IDEAS home Printed from https://ideas.repec.org/
MyIDEAS: Login to save this paper or follow this series

Incentive Design and Trust: Comparing the Effects of Tournament and Team-Based Incentives on Trust

  • Colette Friedrich
Registered author(s):

    We explore the extent to which the structure of incentives affects trust. We hypothesize that the degree to which different incentive mechanisms emphasize competition (via the perceived intentions of others) and entitlements (via the perceived property rights) will affect individuals' subsequent behavior. In our experiment, bargaining pairs earned endowments through either tournaments or team-based incentives. Participants engaged in a subsequent trust game in which the sender had access to the total endowment generated by the pair. We find that the structure of the incentive mechanisms has asymmetric effects on observed trust in which participants' relative performance framed trusting behavior.

    To our knowledge, this item is not available for download. To find whether it is available, there are three options:
    1. Check below under "Related research" whether another version of this item is available online.
    2. Check on the provider's web page whether it is in fact available.
    3. Perform a search for a similarly titled item that would be available.

    Paper provided by Department of Economics, University of Calgary in its series Working Papers with number 2008-22.

    as
    in new window

    Length:
    Date of creation: 27 Jan 2008
    Date of revision: 27 Jan 2008
    Handle: RePEc:clg:wpaper:2008-22
    Contact details of provider: Postal: 2500 University Drive N.W., Calgary, Alberta, T2N 1N4
    Phone: (403) 220-5857
    Fax: (403) 282-5262
    Web page: http://econ.ucalgary.ca/

    More information through EDIRC

    References listed on IDEAS
    Please report citation or reference errors to , or , if you are the registered author of the cited work, log in to your RePEc Author Service profile, click on "citations" and make appropriate adjustments.:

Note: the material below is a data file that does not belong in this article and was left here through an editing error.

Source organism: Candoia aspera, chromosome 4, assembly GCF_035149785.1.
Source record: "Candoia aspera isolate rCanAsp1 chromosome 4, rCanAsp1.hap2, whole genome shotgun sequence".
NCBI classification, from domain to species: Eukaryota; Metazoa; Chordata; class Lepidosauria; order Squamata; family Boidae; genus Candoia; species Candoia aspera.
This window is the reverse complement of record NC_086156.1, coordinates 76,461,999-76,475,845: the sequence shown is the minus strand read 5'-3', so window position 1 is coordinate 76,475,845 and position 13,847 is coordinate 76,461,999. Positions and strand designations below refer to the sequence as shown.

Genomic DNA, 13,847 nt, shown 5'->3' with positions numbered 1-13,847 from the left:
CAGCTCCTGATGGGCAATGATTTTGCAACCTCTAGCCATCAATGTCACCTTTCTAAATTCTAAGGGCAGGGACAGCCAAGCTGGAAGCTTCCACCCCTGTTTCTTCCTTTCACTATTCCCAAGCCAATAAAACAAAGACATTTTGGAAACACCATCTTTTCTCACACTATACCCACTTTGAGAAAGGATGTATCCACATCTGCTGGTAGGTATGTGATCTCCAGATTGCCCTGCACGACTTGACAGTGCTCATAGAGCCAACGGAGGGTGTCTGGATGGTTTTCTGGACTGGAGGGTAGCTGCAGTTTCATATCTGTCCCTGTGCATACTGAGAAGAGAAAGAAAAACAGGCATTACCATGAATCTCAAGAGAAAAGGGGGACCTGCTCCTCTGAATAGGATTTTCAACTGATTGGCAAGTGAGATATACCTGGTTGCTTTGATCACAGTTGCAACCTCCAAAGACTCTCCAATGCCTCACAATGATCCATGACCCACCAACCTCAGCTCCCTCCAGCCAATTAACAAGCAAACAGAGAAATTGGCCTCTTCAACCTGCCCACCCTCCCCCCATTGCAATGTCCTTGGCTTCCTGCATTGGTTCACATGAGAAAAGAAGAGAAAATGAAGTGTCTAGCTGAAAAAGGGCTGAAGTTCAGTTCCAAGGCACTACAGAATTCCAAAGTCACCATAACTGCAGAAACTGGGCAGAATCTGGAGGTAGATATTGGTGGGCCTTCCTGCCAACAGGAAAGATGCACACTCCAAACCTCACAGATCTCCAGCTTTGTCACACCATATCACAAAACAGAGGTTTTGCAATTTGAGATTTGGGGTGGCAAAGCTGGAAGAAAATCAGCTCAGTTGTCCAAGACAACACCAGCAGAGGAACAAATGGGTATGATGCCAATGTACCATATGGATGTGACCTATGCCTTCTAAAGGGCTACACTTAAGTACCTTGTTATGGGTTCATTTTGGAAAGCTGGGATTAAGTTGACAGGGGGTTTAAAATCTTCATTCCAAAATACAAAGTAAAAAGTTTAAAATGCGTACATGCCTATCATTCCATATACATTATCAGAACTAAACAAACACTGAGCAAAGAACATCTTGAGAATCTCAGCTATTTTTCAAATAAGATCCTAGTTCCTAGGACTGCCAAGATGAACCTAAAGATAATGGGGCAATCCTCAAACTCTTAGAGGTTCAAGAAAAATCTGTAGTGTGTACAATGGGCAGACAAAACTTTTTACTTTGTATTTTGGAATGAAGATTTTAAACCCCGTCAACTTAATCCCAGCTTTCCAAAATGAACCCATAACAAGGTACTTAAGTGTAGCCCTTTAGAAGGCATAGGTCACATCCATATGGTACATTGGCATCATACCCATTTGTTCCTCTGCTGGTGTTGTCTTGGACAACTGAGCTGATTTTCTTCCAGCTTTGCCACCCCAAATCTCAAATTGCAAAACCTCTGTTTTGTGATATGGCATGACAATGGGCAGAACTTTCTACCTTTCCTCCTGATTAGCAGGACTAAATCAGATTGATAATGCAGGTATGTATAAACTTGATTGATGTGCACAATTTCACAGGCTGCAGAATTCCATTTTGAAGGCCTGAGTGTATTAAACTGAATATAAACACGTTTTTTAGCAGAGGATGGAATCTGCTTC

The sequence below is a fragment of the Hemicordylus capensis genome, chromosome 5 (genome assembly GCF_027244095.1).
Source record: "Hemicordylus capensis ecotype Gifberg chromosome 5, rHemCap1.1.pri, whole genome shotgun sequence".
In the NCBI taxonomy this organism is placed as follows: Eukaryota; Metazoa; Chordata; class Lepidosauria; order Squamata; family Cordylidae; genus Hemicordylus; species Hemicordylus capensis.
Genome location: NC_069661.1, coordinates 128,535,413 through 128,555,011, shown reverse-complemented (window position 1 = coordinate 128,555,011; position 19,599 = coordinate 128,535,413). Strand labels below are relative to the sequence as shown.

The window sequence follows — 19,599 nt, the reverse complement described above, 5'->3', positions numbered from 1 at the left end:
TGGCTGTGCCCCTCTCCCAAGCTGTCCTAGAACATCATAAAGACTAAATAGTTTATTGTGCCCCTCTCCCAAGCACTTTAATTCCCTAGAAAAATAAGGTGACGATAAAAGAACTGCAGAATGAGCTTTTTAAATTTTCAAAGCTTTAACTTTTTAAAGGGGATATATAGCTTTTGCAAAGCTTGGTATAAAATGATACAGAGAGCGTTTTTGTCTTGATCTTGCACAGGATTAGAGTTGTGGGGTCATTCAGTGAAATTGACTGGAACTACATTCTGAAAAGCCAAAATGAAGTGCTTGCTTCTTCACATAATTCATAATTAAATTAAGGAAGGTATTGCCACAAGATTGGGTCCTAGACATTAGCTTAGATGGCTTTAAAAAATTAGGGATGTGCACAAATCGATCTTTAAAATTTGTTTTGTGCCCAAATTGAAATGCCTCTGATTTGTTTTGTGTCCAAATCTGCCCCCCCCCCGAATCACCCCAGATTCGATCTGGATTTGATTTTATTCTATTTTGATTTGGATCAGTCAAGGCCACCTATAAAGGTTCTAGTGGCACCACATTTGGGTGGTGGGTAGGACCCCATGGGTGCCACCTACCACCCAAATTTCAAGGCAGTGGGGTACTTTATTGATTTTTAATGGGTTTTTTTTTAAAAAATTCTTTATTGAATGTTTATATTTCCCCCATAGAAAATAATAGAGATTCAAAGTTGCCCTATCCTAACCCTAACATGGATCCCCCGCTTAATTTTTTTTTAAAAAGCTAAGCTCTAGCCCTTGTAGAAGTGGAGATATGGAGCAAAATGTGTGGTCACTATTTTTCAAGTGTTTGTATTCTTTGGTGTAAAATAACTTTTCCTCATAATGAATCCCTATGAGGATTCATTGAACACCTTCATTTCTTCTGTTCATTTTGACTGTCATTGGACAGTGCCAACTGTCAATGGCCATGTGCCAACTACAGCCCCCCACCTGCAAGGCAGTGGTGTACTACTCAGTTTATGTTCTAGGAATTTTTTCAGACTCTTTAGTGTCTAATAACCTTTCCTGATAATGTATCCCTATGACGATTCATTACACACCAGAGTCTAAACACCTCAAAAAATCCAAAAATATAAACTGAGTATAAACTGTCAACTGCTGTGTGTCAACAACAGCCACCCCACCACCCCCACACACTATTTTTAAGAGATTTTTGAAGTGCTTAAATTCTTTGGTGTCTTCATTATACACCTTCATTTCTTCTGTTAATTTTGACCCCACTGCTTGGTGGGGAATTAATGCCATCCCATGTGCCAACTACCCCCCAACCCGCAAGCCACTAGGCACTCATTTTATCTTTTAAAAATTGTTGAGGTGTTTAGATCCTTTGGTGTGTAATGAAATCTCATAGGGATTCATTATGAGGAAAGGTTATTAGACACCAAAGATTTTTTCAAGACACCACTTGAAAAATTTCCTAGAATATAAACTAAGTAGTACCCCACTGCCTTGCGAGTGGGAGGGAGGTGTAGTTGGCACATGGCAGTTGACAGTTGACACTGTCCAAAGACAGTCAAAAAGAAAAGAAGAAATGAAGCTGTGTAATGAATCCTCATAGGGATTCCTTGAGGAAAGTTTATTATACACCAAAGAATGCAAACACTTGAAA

as in new window
    1. Cherry, Todd L., 2001. "Mental accounting and other-regarding behavior: Evidence from the lab," Journal of Economic Psychology, Elsevier, vol. 22(5), pages 605-615, October.
    2. Babcock, Linda, et al, 1995. "Biased Judgments of Fairness in Bargaining," American Economic Review, American Economic Association, vol. 85(5), pages 1337-43, December.
    3. Charness, Gary B & Rabin, Matthew, 2001. "Understanding Social Preferences With Simple Tests," University of California at Santa Barbara, Economics Working Paper Series qt0dc3k4m5, Department of Economics, UC Santa Barbara.
    4. James Konow, 2000. "Fair Shares: Accountability and Cognitive Dissonance in Allocation Decisions," American Economic Review, American Economic Association, vol. 90(4), pages 1072-1091, September.
    5. Fehr, Ernst & Schmidt, Klaus M., . "A theory of fairness, competition, and cooperation," Chapters in Economics, University of Munich, Department of Economics.
    6. Hoffman Elizabeth & McCabe Kevin & Shachat Keith & Smith Vernon, 1994. "Preferences, Property Rights, and Anonymity in Bargaining Games," Games and Economic Behavior, Elsevier, vol. 7(3), pages 346-380, November.
    7. Fahr, Rene & Irlenbusch, Bernd, 2000. "Fairness as a constraint on trust in reciprocity: earned property rights in a reciprocal exchange experiment," Economics Letters, Elsevier, vol. 66(3), pages 275-282, March.
    8. Urs Fischbacher, 2007. "z-Tree: Zurich toolbox for ready-made economic experiments," Experimental Economics, Springer, vol. 10(2), pages 171-178, June.